The Cartilage Free Captain writer’s room can take a weird turn during periods when Tottenham Hotspur doesn’t play for a while. Faced with the prospects of no Spurs matches for a week, we often end up talking about hypothetical situations and weird matches that we enjoyed watching.
A few days ago, the subject of flex-position players came up. Mauricio Pochettino loves positional flexibility and if you pressed him I don’t think he’d say that players have positions per se but rather skills that emphasize their abilities in certain areas of the pitch. But sometimes circumstances in matches can put players in weird positions on the field, even temporarily.
That got us thinking about a Tottenham Out-Of-Position XI. What kind of team could Spurs put on the pitch if the one rule was they can’t play the position they are most naturally suited for? We decided to figure it out. This article is the result.
A few players didn’t make the cut because it wasn’t obvious where they might play (Hugo Lloris, Serge Aurier, Kyle Walker-Peters), but we made a concerted effort to try and get as many players in the team as possible. There are some players that we feel confident about, and some that are real reaches.
We’d love to hear your ideas as well. Let us know what you think!
Keeper: Harry Kane
The most obvious choice of all obvious choices. When Hugo Lloris conceded a free kick and was sent off during a Europa League match between Spurs and Asteras Tripoli in 2014 and with Spurs already having used all three of their substitutions, there was only one logical person to put on the purple kit and try and save the game. Sure, Harry Kane spilled the shot and conceded the goal, but Spurs were already up 5-0 at that point. Besides, we all thought he had it, and that’s what REALLY counts, right?
Bench: Fernando Llorente. He’s tall.
Center-backs: Ben Davies, Victor Wanyama, Dele Alli
Davies is the most obvious candidate for Spurs’ Out-Of-Position back line, as he played as a left-sided CB for Wales in EURO 2016. He’s also been an emergency CB on a couple of occasions for Spurs. We’ve also seen Victor Wanyama slot deep into the back line from his usual role as a defensive midfielder. It’s not a stretch to put him there. Finally, there’s Dele Alli — I have no evidence whatsoever that he’d be an effective CB, but he’s been excellent at pretty much every other position we’ve seen him at, so why not?
Bench: Eric Dier, Harry Winks. But come on, is this REALLY out of position for Eric? Winksy’s a little small for the role but he’s getting better and might not be a complete disaster defensively.
Wing-backs: Son Heung-Min & Toby Alderweireld
Sonny might be a little out of his depth defensively, but goodness, imagine the overlapping runs on the left flank! And I swear I’ve seen him play at least once as a left back for Spurs, but I can’t remember which match or when. On the other side, Toby Alderweireld has plenty of experience playing at right back for Belgium under Roberto Martinez, which is still bizarre to me. But whatever.
And I see you over there shouting WHERE’S JAN VERTONGHEN, but I’ve got a different position in mind for him. Read on.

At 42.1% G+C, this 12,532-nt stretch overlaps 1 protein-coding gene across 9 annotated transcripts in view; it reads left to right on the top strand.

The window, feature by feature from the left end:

Bench: Erik Lamela (LB), Moussa Sissoko (RB). LameLB has got the pace to get forward with the ball on the flanks, and the sharp elbows to make any opposition forwards think twice about running on him. There’s an argument that he might be a better choice to start, but Sonny can, y’know, score goals. As for Sissoko, he’d be great defensively as he has plenty of experience already covering Trippier’s ass this season.
Defensive midfielders: Juan Foyth & Christian Eriksen
Yes, Juan Foyth. He’s good with the ball at his feet. He played as an attacking midfielder as a schoolboy. We’ve been quietly muttering about this for weeks now — he’s a mini-Eric Dier, full of grit, take-ons from deep positions, and barely-suppressed murder. Embrace it, Poch. You know this to be true.
Eriksen’s position is maybe the most tenuous in this entire XI, mostly because we already KNOW he can play as a deep lying playmaker, and is pretty damn good at it. But he’s gotta be in this XI somewhere, and I can’t see him as a striker or defender. The move from #10 to #8 is maybe less dramatic than some of the others, but it’s still not the place where he does his best work.
Bench: Danny Rose. Danny’s first appearance after his long injury was ten minutes as a late-game defensive midfielder in Spurs’ 1-1 Champions League draw against Real Madrid at the Bernabeu. That’s good enough for me.
Attacking midfielders: Kieran Trippier, Lucas Moura
One of our biggest beefs with Trips has always been that he’s so good going forward but periodically a catastrophe defensively. So let’s stick him as a wide attacking mid! Go on, Kieran — camp out in the defense’s half. Ping crosses in to your heart’s content. Heck, he can even cut in and see if he can make a little magic happen. Just make sure you let Toby overlap you now and then to keep the defense honest.
I struggled with who to put here, but then I remembered Lucas Moura is basically a support striker now and has been ever since he arrived at Spurs. Ipso facto, playing as a wide midfielder is now him playing out of position. Don’t @ me.
Bench: Davinson Sanchez. Maybe a bit of an odd choice, but I can see Davi succeeding as a deep lying target man who is adept at holding up play and finding teammates with short passes.
Striker: Jan Vertonghen
Jan loves to score goals. I mean, he LOVES scoring goals. He might be the one player aside from Harry Kane who wants to put it in the back of the ol’ onion bag the most, as evident by his periodic mazy runs from the back line. And we all saw that run into the box and his poacher’s finish against Dortmund — those are striker’s instincts. They should be encouraged. #GetJanAGoal
Bench: Vincent Janssen. See it’s funny because he’d be out of position because he doesn’t HAVE a position on this team hashtag-jokes